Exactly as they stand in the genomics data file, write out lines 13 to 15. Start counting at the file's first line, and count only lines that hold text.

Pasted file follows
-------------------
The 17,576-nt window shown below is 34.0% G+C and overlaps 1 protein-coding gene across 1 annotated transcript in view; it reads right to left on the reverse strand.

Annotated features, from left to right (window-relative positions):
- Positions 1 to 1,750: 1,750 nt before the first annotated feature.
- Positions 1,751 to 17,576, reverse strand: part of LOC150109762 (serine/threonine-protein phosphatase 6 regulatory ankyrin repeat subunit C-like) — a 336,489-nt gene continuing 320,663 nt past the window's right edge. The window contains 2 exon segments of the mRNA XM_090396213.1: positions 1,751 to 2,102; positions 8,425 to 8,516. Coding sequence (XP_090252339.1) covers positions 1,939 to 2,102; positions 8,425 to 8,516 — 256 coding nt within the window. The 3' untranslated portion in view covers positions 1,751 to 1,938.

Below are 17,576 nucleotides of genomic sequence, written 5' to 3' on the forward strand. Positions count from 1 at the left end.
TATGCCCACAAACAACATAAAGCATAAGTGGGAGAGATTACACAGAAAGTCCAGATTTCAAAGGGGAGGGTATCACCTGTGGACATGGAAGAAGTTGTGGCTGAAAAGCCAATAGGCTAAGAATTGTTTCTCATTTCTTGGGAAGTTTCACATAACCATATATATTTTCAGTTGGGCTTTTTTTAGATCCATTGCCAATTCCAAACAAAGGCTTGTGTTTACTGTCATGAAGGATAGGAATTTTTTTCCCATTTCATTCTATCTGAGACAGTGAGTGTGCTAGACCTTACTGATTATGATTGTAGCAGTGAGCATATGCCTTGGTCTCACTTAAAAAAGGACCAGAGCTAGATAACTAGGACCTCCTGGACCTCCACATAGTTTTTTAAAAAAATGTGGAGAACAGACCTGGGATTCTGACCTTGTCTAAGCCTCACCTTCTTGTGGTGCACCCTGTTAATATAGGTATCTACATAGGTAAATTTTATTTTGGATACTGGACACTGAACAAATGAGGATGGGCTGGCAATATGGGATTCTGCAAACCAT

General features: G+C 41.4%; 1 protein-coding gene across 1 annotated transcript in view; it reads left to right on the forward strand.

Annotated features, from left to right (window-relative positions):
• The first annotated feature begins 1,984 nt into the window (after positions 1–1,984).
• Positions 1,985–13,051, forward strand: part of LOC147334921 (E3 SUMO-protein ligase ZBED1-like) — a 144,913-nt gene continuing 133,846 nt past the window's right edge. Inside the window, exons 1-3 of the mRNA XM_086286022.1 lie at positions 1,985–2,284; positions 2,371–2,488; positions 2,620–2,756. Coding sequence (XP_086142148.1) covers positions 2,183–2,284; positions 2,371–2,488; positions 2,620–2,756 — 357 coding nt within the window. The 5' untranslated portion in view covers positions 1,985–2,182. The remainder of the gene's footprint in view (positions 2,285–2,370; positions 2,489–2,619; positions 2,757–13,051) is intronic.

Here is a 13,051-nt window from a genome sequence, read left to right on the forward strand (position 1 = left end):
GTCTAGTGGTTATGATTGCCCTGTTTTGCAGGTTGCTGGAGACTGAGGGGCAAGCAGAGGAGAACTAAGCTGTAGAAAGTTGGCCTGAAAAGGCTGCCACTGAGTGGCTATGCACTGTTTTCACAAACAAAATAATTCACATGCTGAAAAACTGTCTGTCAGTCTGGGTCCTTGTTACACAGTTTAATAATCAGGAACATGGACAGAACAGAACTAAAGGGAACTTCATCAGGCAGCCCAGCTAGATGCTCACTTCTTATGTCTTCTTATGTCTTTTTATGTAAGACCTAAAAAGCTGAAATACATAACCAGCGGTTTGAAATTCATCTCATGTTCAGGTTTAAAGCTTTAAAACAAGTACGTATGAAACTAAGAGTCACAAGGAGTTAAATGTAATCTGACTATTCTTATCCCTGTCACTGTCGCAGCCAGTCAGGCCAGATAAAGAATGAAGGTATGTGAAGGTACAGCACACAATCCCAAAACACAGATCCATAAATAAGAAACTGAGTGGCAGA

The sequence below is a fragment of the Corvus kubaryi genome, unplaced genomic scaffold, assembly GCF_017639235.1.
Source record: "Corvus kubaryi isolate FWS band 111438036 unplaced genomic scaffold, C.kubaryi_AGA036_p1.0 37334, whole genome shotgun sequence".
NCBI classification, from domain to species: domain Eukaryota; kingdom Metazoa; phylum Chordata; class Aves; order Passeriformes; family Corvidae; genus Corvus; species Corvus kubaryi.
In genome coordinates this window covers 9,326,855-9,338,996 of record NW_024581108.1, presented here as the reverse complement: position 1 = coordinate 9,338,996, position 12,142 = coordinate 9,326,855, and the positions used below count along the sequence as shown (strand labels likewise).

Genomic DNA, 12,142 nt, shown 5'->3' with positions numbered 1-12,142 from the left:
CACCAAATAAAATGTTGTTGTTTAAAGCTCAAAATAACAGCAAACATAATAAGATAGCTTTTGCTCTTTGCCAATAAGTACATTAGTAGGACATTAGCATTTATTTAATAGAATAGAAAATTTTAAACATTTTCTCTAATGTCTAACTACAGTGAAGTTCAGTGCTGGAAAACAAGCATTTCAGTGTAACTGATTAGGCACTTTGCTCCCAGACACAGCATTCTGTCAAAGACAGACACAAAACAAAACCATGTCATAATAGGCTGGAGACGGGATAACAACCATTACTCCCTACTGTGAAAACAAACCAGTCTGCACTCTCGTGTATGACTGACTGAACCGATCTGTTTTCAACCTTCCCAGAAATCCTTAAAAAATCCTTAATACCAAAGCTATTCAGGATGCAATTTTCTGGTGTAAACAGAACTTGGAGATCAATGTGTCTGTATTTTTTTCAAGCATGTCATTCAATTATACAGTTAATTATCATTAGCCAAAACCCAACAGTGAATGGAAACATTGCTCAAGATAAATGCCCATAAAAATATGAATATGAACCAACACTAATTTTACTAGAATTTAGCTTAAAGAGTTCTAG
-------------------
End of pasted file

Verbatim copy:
The sequence below is a fragment of the Corvus kubaryi genome, unplaced genomic scaffold, assembly GCF_017639235.1.
Source record: "Corvus kubaryi isolate FWS band 111438036 unplaced genomic scaffold, C.kubaryi_AGA036_p1.0 37334, whole genome shotgun sequence".
NCBI classification, from domain to species: domain Eukaryota; kingdom Metazoa; phylum Chordata; class Aves; order Passeriformes; family Corvidae; genus Corvus; species Corvus kubaryi.